They concluded that they didn’t understand why I was with a guy who was so outside my type, which to be fair, I don’t think “Bearded” qualifies as a type. They both felt he was nice enough, but didn’t like the two of us together. In opposition when I introduced him to a larger group of friends, they liked him, and didn’t have a mean thing to say about him. But as friends go, you gotta trust the best friends, the ones who are there for you during all the shit times. Playing silly drinking games versus having serious conversation give two very distinct impressions of a person.
In the end, after a week together non-stop, I had breakfast with one of my friends, and he told me what he thought, and I expressed my annoyance after spending what should have been a honeymoon type week together. He agreed with my concerns and helped me make a well-thought out decision to break up with him. Well honestly I had already made the decision and just needed to talk it out and get confirmation. In this case, my friends were absolutely right, and I don’t feel I made the wrong decision. Because don’t forget, it’s YOUR relationship, and you have the final say. I wasn’t happy, and it wasn’t a healthy relationship, so I ended it by listening to my friends who mirrored my concerns.
Case 3 – You Should Break Up
Every couple argues, and my current partner and I are no different. When I reach out to a friend to complain, it is simply to get things off my chest, because that’s what friends are for. One of my friends and I had a bitching session about things that annoyed us about our partners, it was nothing serious but felt good to talk about it.
Now I love my best friend, and if you’re reading this, I am not trying to hurt your feelings, I am simply stating the facts. My best friend is single, and has been for most of her life, having non-serious boyfriends now-and-again. There’s nothing wrong with this, being selective is a part of dating. If I wasn’t selective I would’ve ended up with the guy who wore purple all the time and looked like Charlie Day.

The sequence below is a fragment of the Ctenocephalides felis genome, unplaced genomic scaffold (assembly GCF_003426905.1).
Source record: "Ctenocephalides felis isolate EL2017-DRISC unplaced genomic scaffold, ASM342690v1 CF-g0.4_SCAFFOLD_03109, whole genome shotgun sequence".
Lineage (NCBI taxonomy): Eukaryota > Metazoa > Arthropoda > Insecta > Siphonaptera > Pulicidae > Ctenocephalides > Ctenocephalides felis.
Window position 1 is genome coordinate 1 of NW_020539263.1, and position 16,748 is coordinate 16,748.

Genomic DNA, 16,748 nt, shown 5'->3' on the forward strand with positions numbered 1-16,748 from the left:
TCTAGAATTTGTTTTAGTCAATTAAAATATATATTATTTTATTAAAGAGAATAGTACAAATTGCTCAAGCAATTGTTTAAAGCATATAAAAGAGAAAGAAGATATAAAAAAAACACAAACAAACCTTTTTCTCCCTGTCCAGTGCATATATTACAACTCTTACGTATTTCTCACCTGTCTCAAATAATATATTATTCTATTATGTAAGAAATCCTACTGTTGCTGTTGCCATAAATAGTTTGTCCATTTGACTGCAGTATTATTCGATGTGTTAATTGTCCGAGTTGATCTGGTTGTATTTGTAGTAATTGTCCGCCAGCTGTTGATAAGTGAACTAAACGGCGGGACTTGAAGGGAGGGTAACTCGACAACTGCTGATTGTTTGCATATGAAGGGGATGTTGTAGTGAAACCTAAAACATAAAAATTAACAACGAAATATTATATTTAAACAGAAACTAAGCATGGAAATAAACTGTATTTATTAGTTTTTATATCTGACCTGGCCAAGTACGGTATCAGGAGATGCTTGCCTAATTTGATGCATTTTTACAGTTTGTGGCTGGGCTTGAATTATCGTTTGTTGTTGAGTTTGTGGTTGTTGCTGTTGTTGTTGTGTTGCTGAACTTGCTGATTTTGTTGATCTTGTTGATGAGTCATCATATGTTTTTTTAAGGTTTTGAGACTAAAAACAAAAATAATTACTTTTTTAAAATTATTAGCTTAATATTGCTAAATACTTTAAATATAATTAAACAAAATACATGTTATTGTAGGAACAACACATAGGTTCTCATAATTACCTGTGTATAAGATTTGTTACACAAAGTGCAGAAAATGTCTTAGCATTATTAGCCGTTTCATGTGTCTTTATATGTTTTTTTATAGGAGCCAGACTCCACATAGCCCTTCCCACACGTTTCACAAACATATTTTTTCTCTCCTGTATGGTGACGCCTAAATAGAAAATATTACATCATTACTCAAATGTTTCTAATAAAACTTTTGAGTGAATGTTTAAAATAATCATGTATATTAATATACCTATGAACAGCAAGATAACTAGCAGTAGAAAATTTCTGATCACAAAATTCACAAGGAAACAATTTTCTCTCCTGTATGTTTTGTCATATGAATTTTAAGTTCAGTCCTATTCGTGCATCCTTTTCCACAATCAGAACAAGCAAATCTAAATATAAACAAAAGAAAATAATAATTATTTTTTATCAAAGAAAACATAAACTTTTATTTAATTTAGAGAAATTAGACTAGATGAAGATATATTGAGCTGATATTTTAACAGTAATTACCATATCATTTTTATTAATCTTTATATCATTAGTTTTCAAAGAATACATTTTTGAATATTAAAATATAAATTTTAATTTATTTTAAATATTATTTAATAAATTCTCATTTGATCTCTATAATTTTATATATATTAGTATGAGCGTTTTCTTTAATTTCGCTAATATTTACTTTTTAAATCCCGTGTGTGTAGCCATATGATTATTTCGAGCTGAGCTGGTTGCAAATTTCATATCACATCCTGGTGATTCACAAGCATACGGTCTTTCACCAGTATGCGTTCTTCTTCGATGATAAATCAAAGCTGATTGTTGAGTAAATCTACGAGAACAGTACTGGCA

As condescending as it may sound, sometimes the only person you can talk about relationships with, is someone else in a relationship. Being single and not having a serious partner makes it hard to talk about issues. Just like sometimes you bitch to your mom about your friends, it’s just venting, you aren’t going to cut friendship ties because she ate the last slice of pizza. When a friend is complaining about their significant other, it’s one-sided. I have as many complaints about my partner as he has about me. So I’ve learned to take everything friends say about their partners with a grain of salt. I can weave the saltiest of dramas against someone, but I’m usually exaggerating.
I was complaining recently, as one does, and my best friend kept hinting like my partner isn’t right for me, and that we should break up. I know we’re not perfect, but I love him and am willing to work to keep us together. Complaints are just that, complaints. The rest of my friends like him and know that he makes me happy and that’s all that matters.
When giving relationship advice to friends, don’t let spite or the desire to have a single friend once again, cloud your judgement. In the case of my ex, my best friend didn’t like us together, but I came to the conclusion to break up on my own. No couple is perfect, I’ve seen couples I thought would last forever tear at the seams, and couples I never thought would last coming in on six years. Sometimes the most unexpected of pairs, are the ideal couples.
In this case, I am working to be a better partner every day, and have since discussed my dilemmas with my partner, and will ignore the words of my best friend. I appreciate her concern, but I have to make my own decisions.
So today’s lesson? Friends are friends, but partners are partners. They’re the ones who are with you all the time, love you unconditionally, and want to spend all their time with you. Well, this can be applied to both, friends and partners, can’t it? Your friends only want to help, so if they have some real beef against your partner, hear them out.
All relationships, sexual or not, need communication, and if you can’t put in that much effort, why put in effort at all? Know when to give advice, when to hold your tongue, and when to be supportive. Friendships and relationships are built on love, and we all deserve the right to be happy in both. So don’t ignore the advice of your friends, but also remember, your partner is that, your partner and sometimes that issue you’re complaining about? Yeah, it can be resolved if you just talk about it.